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US Regional Economic Powerhouses
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georgia_tech_swagger Offline
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US Regional Economic Powerhouses
10-14-2019 05:40 PM
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Love and Honor Offline
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RE: US Regional Economic Powerhouses
I might look into the details of the study later, but while the findings and comparisons are interesting the concept of an 'economic region' seems a bit loose. The Boston to DC corridor blends together and certainly is connected through cultural and financial means, but I don't think people in Providence and Baltimore would consider themselves in the same sphere as New York. Likewise, you can drive a few hours through boring farmland between Chicago and Minneapolis or Detroit, let alone to Pittsburgh. It's an interesting exercise off course to measure general trends and put the US in perspective, but only goes so far. Which you don't seem to claim anyways, but it's worth pointing out.
10-14-2019 08:58 PM
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bullet Offline
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RE: US Regional Economic Powerhouses
(10-14-2019 08:58 PM)Love and Honor Wrote:  I might look into the details of the study later, but while the findings and comparisons are interesting the concept of an 'economic region' seems a bit loose. The Boston to DC corridor blends together and certainly is connected through cultural and financial means, but I don't think people in Providence and Baltimore would consider themselves in the same sphere as New York. Likewise, you can drive a few hours through boring farmland between Chicago and Minneapolis or Detroit, let alone to Pittsburgh. It's an interesting exercise off course to measure general trends and put the US in perspective, but only goes so far. Which you don't seem to claim anyways, but it's worth pointing out.

I think the point is that they are economically tied whether they consider themselves part of the sphere or not.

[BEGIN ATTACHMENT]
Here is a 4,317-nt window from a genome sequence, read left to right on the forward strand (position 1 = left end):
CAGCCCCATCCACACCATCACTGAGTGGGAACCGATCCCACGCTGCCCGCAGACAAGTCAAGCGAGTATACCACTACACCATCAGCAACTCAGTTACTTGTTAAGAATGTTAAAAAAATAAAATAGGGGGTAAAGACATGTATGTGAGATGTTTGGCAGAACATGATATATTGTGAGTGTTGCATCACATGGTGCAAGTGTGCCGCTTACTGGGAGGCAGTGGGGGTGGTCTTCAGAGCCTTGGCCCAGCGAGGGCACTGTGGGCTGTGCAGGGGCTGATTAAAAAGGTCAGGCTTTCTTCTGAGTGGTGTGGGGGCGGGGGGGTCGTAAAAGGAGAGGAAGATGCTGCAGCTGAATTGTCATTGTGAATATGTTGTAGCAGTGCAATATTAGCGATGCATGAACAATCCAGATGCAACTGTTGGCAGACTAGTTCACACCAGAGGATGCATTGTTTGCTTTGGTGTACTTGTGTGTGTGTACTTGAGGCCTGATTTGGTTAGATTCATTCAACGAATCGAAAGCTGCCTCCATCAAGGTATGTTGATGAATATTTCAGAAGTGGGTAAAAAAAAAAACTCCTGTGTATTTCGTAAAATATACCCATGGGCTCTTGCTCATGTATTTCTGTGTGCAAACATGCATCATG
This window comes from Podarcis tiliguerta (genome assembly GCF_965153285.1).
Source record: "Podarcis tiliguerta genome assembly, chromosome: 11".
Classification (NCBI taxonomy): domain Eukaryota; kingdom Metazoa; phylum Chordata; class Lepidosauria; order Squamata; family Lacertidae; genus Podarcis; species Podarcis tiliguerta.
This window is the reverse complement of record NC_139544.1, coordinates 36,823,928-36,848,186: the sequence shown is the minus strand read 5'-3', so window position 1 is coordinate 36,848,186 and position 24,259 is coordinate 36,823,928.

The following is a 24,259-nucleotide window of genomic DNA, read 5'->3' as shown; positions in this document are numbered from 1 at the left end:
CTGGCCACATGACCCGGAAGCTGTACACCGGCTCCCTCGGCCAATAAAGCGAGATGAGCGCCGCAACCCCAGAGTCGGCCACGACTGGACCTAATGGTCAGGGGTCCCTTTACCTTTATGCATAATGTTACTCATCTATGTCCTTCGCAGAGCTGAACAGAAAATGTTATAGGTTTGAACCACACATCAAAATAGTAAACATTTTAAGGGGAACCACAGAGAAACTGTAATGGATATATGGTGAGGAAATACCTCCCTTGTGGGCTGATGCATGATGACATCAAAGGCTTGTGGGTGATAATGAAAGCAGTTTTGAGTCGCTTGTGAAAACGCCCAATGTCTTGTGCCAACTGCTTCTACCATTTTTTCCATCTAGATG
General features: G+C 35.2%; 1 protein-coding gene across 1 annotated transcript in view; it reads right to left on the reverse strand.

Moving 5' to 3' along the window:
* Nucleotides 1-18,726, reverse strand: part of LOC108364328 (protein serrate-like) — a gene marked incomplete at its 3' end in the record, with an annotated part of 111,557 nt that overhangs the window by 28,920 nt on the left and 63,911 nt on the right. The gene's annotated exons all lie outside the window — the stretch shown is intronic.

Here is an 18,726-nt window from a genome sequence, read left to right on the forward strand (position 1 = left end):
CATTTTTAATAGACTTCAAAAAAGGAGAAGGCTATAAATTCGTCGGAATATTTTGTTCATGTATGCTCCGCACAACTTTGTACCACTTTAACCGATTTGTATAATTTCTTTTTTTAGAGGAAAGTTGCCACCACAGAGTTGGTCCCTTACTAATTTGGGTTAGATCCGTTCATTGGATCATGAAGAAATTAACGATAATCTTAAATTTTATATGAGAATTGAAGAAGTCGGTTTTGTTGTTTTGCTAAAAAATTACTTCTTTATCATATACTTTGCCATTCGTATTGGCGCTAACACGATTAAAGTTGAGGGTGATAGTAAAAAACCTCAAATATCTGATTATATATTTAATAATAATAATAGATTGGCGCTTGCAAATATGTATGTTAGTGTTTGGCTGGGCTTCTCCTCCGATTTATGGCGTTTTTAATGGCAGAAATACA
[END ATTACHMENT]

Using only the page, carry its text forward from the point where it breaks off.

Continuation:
Houston and South Louisiana are definitely tied economically. So are Atlanta, Greenville and Charlotte.
10-14-2019 09:38 PM
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Captain Bearcat Offline
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RE: US Regional Economic Powerhouses
Chi-Pitts is much bigger than that. If you're defining broadly enough to include Minneapolis, then you also have to include Louisville, St. Louis, Des Moines, and Sioux Falls. And probably Omaha, Kansas City, and Wichita.

Close links to Chicago is a large part of what defines an area as part of the Midwest rather than Southern or Eastern.

The Midwest is basically 6 economic spheres:

Lake Michigan / Chicago - A major world financial hub, with some Rust Belt manufacturing. From South Haven, MI and South Bend in the East around Lake Michigan to Milwaukee & Green Bay. Currently shrinking due to too many years of corrupt politics.
Rust Belt - Pittsburgh, Cleveland, and Detroit are the big cities, also includes central Michigan, Grand Rapids, Fort Wayne, and Northern Ohio. Manufacturing, blue collar. The most populous region, but nearly every city is shrinking as manufacturing declines in importance. Also economically tied to Ontario and Upstate New York.
Southern Midwest - Columbus, Indianapolis, Cincinnati, and Louisville. Also includes Dayton and Lexington by default. About 2 hours of corn fields separate this subregion from Chicago, Cleveland, and Toledo. White collar jobs like consumer analytics, aerospace, pharmaceuticals, finance. Growing faster than national average.
Greater Minneapolis - Twin Cities & a lot of small towns like Fargo, Sioux Falls, and most of Wisconsin's land area. White collar jobs; consumer analytics and the brains behind the shale oil boom. Wealthiest region in America after adjusting for cost of living.
Corn Belt - Iowa and Central Illinois. Closely tied to Chicago. The rural areas of Northern Indiana, Northern Missouri, Southern Wisconsin, and Northeastern Ohio also are part of this region. No large cities. Economy is food production, tractor manufacturing, financial hubs, and college towns. Des Moines and Bloomington-Normal IL have the highest % of financial workers of any metropolitan area in the country. Has the most educated population of any region in the country other than DC.
Plains cities - Kansas City, Wichita, Omaha. Diverse economy. This area is also closely linked to Oklahoma, but it's closer in culture and economics to the Midwest because it was settled by Midwesterners and doesn't have any oil.

There's also St. Louis, which fits into both Plains Cities and greater Chicago economically but is on a geographical island.

Rough population of each region:
Lake Michigan / Chicago - 12-14 million
Rust Belt - 16-18 million
Southern Midwest - 10-12 million, depending on how far into Kentucky is included
Greater Minneapolis - 8 million
Corn Belt - 7-12 million, depending on extent of definition
Plains Cities - 3-4 million ( if you include St. Louis this increases to 7 million)

Minor areas that are more closely linked to the Midwest than other regions:
St. Louis - 3 million
Wheat Belt - less than 1 million
Boundary Waters - Northern Michigan, Minnesota - less than 1 million
Little Egypt (i.e., Southern Illinois) & Southern Indiana - 2 million
Missouri Ozarks - less than 1 million
Appalachian Ohio River (OH, western WV) - 2 million
(This post was last modified: 10-15-2019 01:21 PM by Captain Bearcat.)
10-15-2019 01:14 PM
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